various from PR Watch <http://www.prwatch.org/>
regarding No More Scares (first item), fiendsoftheearth and greenpiece.org may also have gone missing. purefoods still there but looks like not updated for over a year. the so-called Centre for Food & Agricultural Research <http://www.CFFAR.org/> is still going strong and now incorporates vandalwatch complete with photo gallery!
No More No More Scares?
A year ago we reported on the "No More Scares" campaign (www.nomorescares.org), an industry front group aimed at smearing environmental and health activists as "fearmongers."
Now it appears that No More Scares has quietly decommissioned itself, and links to its website no longer work. In Trust Us, We're Experts we noted that "corporate-funded front groups ... are sometimes fly-by-night organizations. Called into existence for a particular cause or legislative lobby campaign, they often dry up and blow away once the campaign is over. The tendency of groups to appear and disappear creates another form of camouflage, making it difficult for journalists and everyday citizens to sort out the bewildering proliferation of names and acronyms."
Corporate Cash and Campus Labs
The credibility of university research is on the line as corporations step up their funding. One issue is academic freedom. Corporations that fund university research often demand the right to control what scientists can say publicly about their work. "They're like bullies in a sandbox who take away their toys when you don't agree with them," says David Kahn, a researcher at the University of California-San Francisco who was sued for $10 million by the company that sponsored his study, after he published a report that the AIDS drug he was testing was ineffective. Source: ChristianScience Monitor, June 19, 2001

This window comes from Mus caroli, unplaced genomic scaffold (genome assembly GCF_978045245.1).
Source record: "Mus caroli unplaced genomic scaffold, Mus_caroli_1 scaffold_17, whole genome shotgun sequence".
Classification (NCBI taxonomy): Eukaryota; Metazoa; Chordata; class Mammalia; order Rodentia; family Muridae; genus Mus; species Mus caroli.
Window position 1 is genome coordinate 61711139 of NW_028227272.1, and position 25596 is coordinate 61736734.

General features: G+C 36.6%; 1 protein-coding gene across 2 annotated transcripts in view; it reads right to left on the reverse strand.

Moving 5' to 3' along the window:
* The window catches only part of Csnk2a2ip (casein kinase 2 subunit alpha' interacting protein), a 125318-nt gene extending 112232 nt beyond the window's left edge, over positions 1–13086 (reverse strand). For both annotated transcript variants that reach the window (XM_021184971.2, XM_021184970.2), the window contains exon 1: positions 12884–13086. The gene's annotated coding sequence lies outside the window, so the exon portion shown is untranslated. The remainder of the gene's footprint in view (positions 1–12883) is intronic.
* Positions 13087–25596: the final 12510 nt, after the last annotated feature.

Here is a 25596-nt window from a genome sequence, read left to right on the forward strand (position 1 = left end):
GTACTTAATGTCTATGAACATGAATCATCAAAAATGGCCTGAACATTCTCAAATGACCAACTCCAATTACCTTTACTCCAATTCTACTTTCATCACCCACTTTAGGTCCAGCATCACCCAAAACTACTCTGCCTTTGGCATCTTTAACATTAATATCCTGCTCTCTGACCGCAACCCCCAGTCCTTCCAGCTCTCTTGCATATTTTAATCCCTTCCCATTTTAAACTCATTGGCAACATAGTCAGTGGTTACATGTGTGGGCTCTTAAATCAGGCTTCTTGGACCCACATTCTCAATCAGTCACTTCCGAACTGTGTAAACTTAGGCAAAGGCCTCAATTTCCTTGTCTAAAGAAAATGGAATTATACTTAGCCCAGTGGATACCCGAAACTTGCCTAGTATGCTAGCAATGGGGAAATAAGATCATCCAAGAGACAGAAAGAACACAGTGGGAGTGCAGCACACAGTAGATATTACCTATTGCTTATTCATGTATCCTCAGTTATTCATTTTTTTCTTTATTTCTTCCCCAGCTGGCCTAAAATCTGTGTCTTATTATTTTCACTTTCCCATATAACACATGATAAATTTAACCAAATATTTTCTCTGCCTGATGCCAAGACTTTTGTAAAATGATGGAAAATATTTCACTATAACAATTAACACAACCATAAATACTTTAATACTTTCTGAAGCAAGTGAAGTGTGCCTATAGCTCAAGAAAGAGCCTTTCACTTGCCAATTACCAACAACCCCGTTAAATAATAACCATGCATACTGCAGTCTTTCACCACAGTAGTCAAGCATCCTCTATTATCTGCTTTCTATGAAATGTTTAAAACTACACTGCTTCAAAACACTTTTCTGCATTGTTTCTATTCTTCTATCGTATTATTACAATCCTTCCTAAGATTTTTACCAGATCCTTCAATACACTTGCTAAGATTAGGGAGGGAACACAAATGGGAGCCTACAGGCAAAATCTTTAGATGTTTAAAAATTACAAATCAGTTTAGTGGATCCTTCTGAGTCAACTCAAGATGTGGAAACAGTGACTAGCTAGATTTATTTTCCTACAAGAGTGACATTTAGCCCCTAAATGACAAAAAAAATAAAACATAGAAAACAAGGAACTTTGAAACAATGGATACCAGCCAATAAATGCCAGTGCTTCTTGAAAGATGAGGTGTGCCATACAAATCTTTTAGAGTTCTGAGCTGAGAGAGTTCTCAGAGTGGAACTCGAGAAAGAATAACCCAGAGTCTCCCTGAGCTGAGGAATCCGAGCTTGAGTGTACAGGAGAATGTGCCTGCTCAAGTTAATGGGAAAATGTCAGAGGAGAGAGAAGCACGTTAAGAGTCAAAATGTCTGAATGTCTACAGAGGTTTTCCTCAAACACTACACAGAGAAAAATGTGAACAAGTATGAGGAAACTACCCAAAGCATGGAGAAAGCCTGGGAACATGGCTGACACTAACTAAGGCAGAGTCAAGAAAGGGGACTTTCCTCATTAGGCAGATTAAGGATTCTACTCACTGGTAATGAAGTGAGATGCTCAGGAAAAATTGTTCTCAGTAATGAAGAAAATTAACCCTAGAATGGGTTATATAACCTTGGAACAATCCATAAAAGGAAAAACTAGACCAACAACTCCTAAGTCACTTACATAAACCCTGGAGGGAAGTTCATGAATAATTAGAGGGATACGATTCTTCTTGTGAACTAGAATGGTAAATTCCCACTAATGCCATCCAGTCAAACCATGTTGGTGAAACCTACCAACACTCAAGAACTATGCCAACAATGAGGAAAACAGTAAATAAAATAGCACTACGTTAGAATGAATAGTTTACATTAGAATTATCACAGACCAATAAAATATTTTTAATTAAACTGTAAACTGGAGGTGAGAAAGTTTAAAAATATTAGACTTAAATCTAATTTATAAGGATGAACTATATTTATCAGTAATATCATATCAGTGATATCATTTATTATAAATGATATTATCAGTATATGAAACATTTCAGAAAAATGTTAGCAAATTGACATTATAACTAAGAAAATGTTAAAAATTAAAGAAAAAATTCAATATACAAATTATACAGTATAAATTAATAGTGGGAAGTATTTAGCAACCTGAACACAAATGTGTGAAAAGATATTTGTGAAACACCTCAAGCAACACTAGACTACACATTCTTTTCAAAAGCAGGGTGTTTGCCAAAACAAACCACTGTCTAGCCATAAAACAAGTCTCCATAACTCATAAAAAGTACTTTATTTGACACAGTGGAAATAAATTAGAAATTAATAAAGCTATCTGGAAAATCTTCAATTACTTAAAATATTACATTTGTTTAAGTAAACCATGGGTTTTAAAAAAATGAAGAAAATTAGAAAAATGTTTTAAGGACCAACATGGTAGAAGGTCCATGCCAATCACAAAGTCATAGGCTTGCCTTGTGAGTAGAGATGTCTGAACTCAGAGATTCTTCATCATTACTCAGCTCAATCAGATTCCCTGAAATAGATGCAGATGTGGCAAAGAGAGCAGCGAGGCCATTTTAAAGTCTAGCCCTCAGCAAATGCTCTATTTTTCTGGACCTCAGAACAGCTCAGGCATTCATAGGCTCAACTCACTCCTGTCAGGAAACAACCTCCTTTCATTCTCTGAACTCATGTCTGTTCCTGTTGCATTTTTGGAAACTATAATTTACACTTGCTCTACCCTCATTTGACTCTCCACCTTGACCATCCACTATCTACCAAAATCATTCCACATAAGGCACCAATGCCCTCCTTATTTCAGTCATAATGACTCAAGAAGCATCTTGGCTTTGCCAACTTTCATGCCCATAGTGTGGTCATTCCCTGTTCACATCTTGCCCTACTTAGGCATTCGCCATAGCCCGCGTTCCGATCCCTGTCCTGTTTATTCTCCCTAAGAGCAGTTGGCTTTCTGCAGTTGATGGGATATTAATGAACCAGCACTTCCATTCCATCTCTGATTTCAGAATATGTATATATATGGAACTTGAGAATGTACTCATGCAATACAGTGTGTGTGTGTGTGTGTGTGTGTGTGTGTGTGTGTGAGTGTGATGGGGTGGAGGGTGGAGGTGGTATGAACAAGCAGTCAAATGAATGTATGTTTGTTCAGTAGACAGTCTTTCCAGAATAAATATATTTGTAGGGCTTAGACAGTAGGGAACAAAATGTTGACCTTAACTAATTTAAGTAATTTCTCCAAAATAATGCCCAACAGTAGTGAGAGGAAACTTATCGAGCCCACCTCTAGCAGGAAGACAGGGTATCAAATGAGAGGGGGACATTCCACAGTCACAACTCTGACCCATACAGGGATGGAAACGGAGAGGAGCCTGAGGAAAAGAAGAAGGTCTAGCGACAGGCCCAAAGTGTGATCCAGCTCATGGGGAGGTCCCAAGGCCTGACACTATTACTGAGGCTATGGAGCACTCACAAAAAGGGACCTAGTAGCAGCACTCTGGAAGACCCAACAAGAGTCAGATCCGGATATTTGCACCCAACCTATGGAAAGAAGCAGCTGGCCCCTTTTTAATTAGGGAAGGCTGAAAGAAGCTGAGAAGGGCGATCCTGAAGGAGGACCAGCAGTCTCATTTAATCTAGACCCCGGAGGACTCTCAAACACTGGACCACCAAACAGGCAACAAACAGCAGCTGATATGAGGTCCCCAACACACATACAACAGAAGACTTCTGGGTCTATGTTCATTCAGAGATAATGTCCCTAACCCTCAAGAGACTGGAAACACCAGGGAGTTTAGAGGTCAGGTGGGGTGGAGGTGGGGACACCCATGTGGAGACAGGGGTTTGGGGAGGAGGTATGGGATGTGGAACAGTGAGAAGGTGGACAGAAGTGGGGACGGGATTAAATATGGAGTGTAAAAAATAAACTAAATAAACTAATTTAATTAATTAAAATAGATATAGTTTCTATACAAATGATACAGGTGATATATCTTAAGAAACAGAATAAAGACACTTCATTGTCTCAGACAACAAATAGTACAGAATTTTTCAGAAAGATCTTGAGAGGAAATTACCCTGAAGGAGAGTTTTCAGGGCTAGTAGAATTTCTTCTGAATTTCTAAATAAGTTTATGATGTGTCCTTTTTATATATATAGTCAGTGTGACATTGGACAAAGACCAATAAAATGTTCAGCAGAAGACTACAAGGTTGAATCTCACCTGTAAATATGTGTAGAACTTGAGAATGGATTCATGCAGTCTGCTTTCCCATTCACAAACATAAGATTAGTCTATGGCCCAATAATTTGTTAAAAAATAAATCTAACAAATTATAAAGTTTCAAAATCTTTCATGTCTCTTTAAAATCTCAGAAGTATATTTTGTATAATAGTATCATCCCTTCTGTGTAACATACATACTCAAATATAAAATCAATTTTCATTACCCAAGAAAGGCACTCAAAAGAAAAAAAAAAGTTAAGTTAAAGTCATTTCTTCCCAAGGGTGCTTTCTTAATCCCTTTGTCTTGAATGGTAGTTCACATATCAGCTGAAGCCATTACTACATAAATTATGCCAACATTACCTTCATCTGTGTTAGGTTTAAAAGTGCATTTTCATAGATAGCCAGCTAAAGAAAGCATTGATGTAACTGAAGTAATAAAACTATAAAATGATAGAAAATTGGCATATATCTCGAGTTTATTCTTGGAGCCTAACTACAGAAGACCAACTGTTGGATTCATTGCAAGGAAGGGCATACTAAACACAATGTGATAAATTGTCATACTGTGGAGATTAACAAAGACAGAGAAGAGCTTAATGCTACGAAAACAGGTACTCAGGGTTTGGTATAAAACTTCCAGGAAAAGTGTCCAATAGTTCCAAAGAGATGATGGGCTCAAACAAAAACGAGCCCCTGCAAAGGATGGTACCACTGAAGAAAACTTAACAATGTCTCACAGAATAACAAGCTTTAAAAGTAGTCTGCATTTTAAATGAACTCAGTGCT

Uninformed Consent: What Patients at "The Hutch" Weren't Told About the Experiments in Which They Died
Fresh on the heels of the Jesse Gelsinger gene therapy scandal, this report documents another case in which the biotechnology industry has experimented on humans without their consent. Patients died prematurely in two failed clinical trials at Seattle's Fred Hutchinson Cancer Research Center -- experiments in which the Center and its doctors had a financial interest. The patients and their families were never told about those connections, nor were they fully and properly informed about the risks of the experiments. Many stood a good chance of survival or at least prolonged life with traditional care. Instead, many actually died from the experiments -- sooner than they would have with no treatment at all. Source: Seattle Times, March 11-15, 2001
The Corporate Takeover of Universities
In the wake of a decision by England's University of Nottingham to accept £3.8 million from British American Tobacco to fund the study of "corporate social responsibility," the chairman of Scientists for Global Responsibility surveyed the overall state of corporate funding on England's academies. He noted that Cambridge University alone has top academic posts and laboratories sponsored by Shell, BP, ICI, GlaxoSmithKline, PriceWater-houseCoopers, Marks and Spencers, Rolls-Royce, AT&T, Microsoft and Zeneca. Other universities are also following this trend. The University of Surrey even has a "Chair of In-Flight Catering"! (Word to the wise: stay away from Surrey's faculty luncheons.)
Journalism for Hire?